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Biology Articles » Zoology » Mammalogy » Differential expression of WNT4 in testicular and ovarian development in a marsupial » Discussion

- Differential expression of WNT4 in testicular and ovarian development in a marsupial

We report the first molecular characterization and expression pattern of WNT4 in a non-eutherian mammal, the tammar wallaby. This is also the first localization of WNT4 protein in the gonad of any mammal. The greatly extended developmental time of marsupial gonads enabled us to complete the first detailed analysis of the changes in WNT4 expression throughout the whole of this critical developmental period. Since the mouse testis undergoes rapid development, the period of WNT4 down-regulation that we have observed in the tammar testis occurs very rapidly in the mouse and so may have been missed. In the female, WNT4 is upregulated during the time of ovarian differentiation, but is down-regulated by the time the XX germ cells have all entered meiosis. In the male, it is down-regulated by the day of birth when testicular differentiation is occurring, but gradually increases by the time XY germ cells have all entered mitotic arrest. The conserved but differing expression patterns of WNT4 in the wallaby ovary and testis supports the idea that it has a critical role in gonadal development in both sexes.

The structure and role of WNT gene family is highly conserved in vertebrates [36,37], and even in the sea anemone, a species representing the basal group within cnidarians [38]. However, the full-length WNT4 gene sequence has only been previously characterized in three mammals, and four non-mammalian vertebrates (Fig. 1). The tammar WNT4 gene consists of five exons, exons 2 – 4, the most highly conserved. The tammar WNT4 gene is present as a single copy in the genome of both males and females, indicating it is autosomal, as in other mammals (human: Chr 1 [8,39,40], mouse: Chr 4 and rat: Chr 5). WNT4 participates in multiple developmental events during embryogenesis, is broadly expressed in many adult tissues in mice and humans and has also been implicated in adult tissue homeostasis [1-3,7,41,42]. Semi-quantitative RT-PCR expression analyses in adult tammar tissues showed a similar pattern to that of human WNT4 consistent with a conserved and wide role for WNT4 in tissue homeostasis.

WNT4 also appears to be important for the normal pattern formation and development of both the male and female gonad [7]. In our study, using quantitative RT-PCR and immunohistochemistry, WNT4 was expressed at equal levels in the indifferent fetal and neonatal male and female gonads. At this time, protein in the ovary was localized to the somatic cells. Subsequently, WNT4 mRNA expression increased significantly to reach a peak at day 9–13, the time that ovarian cortex and medulla can be distinguished. After ovarian differentiation at day 12–13 postpartum, WNT4 expression remained localized in cortex and at the boundary of the cortex and medulla, but by day 45 pp, there was stronger expression in the medulla. The decreased WNT4 expression in the ovary to a level similar to that in testis, coincides with the time female germ cells enter meiosis [43].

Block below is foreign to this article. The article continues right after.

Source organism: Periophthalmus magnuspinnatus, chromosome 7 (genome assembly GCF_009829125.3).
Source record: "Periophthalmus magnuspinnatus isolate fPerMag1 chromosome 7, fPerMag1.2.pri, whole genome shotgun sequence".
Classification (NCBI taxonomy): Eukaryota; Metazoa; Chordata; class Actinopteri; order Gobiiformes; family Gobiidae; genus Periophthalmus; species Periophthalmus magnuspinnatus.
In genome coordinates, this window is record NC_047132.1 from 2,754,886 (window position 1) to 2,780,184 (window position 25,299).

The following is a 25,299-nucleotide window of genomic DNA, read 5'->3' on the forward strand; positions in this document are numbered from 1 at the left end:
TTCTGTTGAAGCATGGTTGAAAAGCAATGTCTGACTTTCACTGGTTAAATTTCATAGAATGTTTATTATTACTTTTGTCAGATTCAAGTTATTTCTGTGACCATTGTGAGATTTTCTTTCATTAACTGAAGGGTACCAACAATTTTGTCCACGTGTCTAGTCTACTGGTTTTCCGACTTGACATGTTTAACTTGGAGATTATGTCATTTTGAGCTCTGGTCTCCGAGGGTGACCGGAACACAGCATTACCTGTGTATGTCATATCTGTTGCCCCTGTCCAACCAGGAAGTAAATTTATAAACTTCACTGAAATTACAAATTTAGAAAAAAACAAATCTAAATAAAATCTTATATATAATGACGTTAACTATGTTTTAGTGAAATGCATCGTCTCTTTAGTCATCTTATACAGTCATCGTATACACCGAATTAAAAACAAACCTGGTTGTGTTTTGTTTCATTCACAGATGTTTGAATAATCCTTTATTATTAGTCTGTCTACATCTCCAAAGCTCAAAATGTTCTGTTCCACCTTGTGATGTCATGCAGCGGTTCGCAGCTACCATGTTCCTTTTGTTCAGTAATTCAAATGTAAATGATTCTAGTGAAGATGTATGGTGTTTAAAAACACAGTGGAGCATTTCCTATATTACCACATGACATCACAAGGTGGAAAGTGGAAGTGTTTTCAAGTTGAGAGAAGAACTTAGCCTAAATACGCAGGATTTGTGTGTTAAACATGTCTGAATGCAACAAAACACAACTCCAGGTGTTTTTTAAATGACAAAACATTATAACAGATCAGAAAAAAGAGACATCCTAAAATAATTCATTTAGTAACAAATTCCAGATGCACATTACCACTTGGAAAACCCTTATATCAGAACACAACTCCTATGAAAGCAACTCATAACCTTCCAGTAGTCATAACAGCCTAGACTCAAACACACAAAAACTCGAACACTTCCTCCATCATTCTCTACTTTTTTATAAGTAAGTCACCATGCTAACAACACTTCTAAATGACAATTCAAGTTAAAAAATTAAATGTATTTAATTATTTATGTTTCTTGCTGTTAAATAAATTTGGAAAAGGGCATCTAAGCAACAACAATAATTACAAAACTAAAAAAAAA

In the testis, WNT4 gene expression was significantly down-regulated immediately after birth during the initial period of testicular differentiation, coinciding with the formation of seminiferous cords [13]. After cord formation, WNT4 levels increased slowly after day 8 postpartum and became specific to Leydig cells. By day 49, when secretion of testicular testosterone decreases (Fig. 5b) [32], Leydig cells stained strongly for WNT4. We suggest that once WNT4 reaches a critical threshold level, androgen production diminishes. The low level of immunostaining in the adult testis and ovary is consistent with their increase in steroidogenesis after puberty. This pattern of expression is therefore consistent with the hypothesis that WNT4 blocks initial testis differentiation, because the mRNA concentration is dramatically reduced and the WNT4 protein is localized to the tunica during this period of testicular development.

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